A. Sometimes people complain because they don’t like God’s ways, which include adversity.

God’s way to the Promised Land was through the barren wilderness. And His way to heaven is always through trials. As Paul told his new converts (Acts 14:22), “Through many tribulations we must enter the kingdom of God.” The Lord uses various trials to teach us to trust Him and to shape us into the image of Jesus, who learned obedience from the things which He suffered (Heb. 5:8).

The people’s complaining was “in the hearing of the Lord.” All complaining is in the hearing of the Lord! In Exodus 14-16 when the people complained, God graciously met their need. But now they have experienced a year of His gracious protection and guidance through the cloud, and His provision of manna and water in the desert. So now when they complained, the Lord was angry and sent fire around the outskirts of the camp. We aren’t told whether any people perished or if there was just property damage. But Moses prayed and the fire died out.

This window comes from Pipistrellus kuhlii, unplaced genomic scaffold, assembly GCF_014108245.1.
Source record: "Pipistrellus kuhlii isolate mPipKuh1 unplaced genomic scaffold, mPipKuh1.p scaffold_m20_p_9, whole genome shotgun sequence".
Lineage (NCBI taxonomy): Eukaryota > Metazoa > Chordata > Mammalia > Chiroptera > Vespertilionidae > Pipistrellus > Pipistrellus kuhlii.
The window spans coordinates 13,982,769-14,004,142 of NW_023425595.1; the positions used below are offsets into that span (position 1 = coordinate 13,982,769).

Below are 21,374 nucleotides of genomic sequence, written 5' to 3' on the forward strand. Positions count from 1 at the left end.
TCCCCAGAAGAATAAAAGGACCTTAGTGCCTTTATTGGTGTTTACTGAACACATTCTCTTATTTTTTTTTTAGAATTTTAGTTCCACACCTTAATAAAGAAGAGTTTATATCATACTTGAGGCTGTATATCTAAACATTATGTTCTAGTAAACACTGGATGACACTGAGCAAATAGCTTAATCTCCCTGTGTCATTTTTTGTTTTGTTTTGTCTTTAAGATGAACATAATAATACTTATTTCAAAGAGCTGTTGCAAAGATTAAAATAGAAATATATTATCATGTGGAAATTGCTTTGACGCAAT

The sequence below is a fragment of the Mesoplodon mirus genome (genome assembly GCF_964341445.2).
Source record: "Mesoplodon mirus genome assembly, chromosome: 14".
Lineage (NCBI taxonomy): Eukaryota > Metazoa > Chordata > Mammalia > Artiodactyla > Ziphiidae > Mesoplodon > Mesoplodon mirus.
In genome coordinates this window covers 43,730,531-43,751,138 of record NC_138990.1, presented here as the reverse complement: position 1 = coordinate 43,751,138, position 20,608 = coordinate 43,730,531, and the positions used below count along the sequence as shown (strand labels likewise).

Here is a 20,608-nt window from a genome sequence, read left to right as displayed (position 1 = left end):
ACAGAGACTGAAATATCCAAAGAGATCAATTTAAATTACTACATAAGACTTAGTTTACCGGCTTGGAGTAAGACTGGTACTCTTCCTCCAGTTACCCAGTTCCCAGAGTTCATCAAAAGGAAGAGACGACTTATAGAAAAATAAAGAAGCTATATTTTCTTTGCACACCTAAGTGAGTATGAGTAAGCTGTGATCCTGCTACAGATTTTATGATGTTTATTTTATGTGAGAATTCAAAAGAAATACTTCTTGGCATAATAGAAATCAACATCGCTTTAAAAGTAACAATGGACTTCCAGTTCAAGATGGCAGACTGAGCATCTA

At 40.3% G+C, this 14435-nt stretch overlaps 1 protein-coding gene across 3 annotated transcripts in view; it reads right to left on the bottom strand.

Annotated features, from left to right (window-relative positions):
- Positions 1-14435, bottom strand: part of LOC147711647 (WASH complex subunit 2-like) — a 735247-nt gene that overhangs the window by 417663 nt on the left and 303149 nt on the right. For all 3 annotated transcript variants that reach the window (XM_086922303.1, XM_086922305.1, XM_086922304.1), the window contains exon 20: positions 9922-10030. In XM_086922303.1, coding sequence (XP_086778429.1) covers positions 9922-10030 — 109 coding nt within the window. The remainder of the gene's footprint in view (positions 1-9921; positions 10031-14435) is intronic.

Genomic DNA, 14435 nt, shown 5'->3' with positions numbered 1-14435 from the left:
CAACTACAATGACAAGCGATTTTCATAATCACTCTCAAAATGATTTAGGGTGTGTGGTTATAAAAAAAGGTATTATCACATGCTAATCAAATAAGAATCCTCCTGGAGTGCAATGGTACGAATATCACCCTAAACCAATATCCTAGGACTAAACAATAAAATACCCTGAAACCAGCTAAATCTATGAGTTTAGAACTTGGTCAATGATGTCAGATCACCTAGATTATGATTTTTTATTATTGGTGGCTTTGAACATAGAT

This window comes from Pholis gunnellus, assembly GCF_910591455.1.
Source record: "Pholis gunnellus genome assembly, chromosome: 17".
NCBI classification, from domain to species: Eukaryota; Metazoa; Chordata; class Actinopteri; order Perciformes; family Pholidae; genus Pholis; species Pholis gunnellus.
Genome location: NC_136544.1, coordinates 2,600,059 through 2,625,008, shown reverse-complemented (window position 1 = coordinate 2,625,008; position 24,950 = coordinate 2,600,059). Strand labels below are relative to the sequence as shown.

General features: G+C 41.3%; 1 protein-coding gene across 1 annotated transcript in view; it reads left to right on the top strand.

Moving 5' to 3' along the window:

If we think that God’s plan is to give us health and material comforts and to protect us from all trials, then we’ll be prone to complain when we face adversity. To give thanks and not complain when we face adversity, we need to remember that God’s purpose is to conform us to the image of Jesus Christ, not to make us comfortable and protect us from trials.

B. Sometimes people complain because they are greedy and expect leaders to meet all their desires.

Numbers 11:4-6: “The rabble who were among them had greedy desires; and also the sons of Israel wept again and said, ‘Who will give us meat to eat? We remember the fish which we used to eat free in Egypt, the cucumbers and the melons and the leeks and the onions and the garlic, but now our appetite is gone. There is nothing at all to look at except this manna.’”

“The rabble” probably refers to the non-Israelites who joined Israel when they left Egypt. They were not the majority, but when complainers gripe about conditions or leaders that they’re not happy with, it can spread like wildfire among the whole congregation. Pretty soon all of the sons of Israel were weeping about the “boring” manna and fondly reminiscing about how good they had it back in Egypt. This was amazing—they were slaves in Egypt, treated harshly by their masters, but they could only remember the variety of food that they used to eat for “free”! Well, sort of! They may have eaten free, but they weren’t free! They were slaves, forced to make bricks in the hot Egyptian sun every day. But now the greedy rabble stirred up everyone to complain.